California and Nevada’s respective unemployment rates stood at 4.1 and 4.9 percent in November as the Golden State’s labor force (individuals willing and able to work) remains approximately -100,000 smaller than before the COVID-19 pandemic and the Silver State’s job market is entrenched in new-record territory.
The following are the latest year-over-year and month-over November trends published by the California Employment Development Department (EDD) and the Nevada Employment Training and Rehabilitation Department (DETR) — released in mid-December:
California’s November 2022 Employment Numbers
The California report shows the state’s unemployment rate increased to 4.1 percent in November 2022 (from a “readjusted” 4 percent in October 2022). For context, the state’s unemployment rate hit 16.1 percent at one point during the COVID-19 pandemic in 2020.
California employers added 26,800 non-farm monthly payroll jobs in November 2022:
Nevada’s November 2022 Employment Numbers
The Nevada report shows employment in the state is up 5,300 jobs in November 2022, and it’s also up 57,200 jobs from a year ago (a 4 percent annual increase).
Total non-farm employment (payroll and independent-contract jobs combined) remained near a record high of 1.47 million individuals. When it comes to payroll employment specifically, June 2022 was the first month Nevada’s job market finally closed the gap inflicted since the COVID-19 recession in 2020.
Nevada’s November 2022 unemployment rate stands at 4.9 percent (from a “readjusted” 4.6 percent in October), which is up from 3.7 percent in February of 2020 (pre-pandemic economy). For context, the state’s unemployment rate hit 28.2 percent at one point during the COVID-19 pandemic in 2020.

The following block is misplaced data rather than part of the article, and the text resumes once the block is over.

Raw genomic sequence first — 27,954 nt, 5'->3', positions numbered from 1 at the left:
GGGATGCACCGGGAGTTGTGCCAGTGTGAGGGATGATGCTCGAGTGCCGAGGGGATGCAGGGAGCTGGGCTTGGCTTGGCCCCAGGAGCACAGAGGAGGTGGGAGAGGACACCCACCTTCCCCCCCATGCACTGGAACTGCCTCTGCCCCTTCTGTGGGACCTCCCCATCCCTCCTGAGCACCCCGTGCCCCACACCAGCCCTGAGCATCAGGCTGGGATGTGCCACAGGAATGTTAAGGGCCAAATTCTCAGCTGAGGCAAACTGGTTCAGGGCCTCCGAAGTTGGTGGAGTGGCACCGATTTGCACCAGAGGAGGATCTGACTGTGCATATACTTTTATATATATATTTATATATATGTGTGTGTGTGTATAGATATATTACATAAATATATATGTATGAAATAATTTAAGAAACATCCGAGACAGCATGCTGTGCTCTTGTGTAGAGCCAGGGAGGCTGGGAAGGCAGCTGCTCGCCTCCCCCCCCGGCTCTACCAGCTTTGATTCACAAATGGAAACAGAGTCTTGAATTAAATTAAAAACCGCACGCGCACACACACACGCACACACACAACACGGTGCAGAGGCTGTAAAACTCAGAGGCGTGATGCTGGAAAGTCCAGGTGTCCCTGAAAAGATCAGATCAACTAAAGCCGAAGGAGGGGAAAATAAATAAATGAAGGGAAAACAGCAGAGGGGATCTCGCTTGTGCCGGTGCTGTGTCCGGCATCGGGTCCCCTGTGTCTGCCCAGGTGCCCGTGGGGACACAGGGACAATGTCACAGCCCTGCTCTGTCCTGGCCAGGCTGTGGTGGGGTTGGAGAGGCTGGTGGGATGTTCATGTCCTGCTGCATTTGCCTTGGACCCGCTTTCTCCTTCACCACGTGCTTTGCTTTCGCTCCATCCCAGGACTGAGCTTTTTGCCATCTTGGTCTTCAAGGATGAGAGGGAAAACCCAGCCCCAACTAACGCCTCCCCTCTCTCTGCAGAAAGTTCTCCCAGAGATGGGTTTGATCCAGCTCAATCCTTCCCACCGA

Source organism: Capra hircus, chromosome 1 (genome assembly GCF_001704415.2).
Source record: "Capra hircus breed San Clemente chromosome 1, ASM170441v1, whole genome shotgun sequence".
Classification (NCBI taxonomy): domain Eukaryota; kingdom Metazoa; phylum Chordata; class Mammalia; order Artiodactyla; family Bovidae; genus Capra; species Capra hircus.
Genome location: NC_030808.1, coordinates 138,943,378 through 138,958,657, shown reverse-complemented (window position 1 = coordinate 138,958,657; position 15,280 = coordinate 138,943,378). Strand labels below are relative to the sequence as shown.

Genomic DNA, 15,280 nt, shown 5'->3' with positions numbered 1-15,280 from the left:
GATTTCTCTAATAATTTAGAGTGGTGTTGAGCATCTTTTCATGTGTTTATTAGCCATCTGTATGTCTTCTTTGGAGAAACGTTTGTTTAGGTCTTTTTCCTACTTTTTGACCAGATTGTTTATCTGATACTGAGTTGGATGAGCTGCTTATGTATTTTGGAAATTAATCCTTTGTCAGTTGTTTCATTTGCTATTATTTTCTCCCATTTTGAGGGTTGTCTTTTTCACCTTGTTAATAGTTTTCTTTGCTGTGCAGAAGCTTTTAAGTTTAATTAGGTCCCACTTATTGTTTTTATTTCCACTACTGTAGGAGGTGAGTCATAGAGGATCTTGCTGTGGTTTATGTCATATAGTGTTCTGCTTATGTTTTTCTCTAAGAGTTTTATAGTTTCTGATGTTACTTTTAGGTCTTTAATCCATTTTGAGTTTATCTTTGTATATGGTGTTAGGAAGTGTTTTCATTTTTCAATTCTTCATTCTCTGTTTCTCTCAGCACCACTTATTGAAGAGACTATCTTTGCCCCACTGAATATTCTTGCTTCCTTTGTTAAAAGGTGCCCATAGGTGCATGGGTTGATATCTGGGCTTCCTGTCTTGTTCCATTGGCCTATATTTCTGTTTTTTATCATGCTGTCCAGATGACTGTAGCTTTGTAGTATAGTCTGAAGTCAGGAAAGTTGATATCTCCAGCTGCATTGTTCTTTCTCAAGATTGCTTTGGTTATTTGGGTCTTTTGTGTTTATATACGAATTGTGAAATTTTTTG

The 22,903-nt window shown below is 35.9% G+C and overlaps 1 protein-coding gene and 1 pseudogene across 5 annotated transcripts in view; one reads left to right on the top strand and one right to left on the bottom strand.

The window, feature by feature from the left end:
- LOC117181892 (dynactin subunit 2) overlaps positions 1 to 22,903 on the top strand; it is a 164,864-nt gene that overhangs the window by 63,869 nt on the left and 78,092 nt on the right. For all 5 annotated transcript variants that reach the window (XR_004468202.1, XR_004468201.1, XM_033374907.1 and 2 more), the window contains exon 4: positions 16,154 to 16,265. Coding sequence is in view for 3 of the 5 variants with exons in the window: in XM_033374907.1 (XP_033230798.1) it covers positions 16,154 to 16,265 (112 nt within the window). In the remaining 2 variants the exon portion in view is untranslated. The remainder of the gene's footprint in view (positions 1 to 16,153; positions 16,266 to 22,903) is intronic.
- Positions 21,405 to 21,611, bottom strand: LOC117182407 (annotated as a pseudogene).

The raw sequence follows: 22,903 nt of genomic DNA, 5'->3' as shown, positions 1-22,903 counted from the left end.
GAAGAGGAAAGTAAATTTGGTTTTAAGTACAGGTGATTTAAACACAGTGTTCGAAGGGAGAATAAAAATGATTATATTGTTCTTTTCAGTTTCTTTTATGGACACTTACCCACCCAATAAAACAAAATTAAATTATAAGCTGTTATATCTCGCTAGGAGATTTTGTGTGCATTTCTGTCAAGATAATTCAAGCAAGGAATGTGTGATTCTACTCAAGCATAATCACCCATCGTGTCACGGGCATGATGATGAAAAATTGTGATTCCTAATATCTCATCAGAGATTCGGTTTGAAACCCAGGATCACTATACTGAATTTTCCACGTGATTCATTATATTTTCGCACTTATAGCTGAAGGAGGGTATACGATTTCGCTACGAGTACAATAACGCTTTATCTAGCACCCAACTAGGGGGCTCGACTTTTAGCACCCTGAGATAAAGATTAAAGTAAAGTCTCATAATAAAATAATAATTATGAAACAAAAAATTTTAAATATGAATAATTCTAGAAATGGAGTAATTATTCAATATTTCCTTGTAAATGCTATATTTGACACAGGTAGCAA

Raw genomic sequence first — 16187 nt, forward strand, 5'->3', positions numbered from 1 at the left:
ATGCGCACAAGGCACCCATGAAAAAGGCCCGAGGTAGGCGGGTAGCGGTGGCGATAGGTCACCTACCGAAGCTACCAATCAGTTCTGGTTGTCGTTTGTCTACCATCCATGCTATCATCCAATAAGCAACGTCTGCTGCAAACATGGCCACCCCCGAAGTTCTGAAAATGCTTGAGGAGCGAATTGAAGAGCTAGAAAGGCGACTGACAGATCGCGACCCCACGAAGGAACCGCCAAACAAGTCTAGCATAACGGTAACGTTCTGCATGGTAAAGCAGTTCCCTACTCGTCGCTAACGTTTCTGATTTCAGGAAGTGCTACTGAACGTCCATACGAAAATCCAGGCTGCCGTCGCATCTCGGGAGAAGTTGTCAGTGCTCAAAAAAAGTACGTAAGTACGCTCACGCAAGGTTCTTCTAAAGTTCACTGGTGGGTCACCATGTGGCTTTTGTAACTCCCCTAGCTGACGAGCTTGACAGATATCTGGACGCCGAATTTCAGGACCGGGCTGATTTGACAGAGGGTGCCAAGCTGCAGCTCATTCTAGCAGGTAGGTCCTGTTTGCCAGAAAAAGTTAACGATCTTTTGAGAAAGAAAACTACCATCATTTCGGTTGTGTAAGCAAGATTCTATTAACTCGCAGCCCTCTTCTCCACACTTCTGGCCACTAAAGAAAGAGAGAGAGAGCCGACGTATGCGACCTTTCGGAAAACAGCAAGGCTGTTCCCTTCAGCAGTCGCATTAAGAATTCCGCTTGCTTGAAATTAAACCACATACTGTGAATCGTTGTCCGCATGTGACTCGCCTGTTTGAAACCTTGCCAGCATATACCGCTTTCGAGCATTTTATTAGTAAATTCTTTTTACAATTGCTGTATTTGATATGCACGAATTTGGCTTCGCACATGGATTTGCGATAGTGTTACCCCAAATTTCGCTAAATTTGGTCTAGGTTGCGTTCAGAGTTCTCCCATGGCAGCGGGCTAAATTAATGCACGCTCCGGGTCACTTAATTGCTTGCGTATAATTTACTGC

At the local/regional level, Nevada employers added the following jobs in November 2022:
Ongoing Labor Market Perspective
These California and Nevada job market recoveries don’t account for lost ground and opportunity costs coming out of the COVID-19 pandemic.
Specifically in California, the state’s labor force — the pool of individuals willing and able to work — shrunk drastically due to public health restrictions and concerns, policy and employer decisions, the volatile business environment, federal and state financial relief, and worker fluidity in a tight labor market.
Essentially, both California and Nevada job markets may have been even more robust by 2022 if COVID-19 never impacted the economy and policy decisions, assuming no other negative financial or economic events transpired.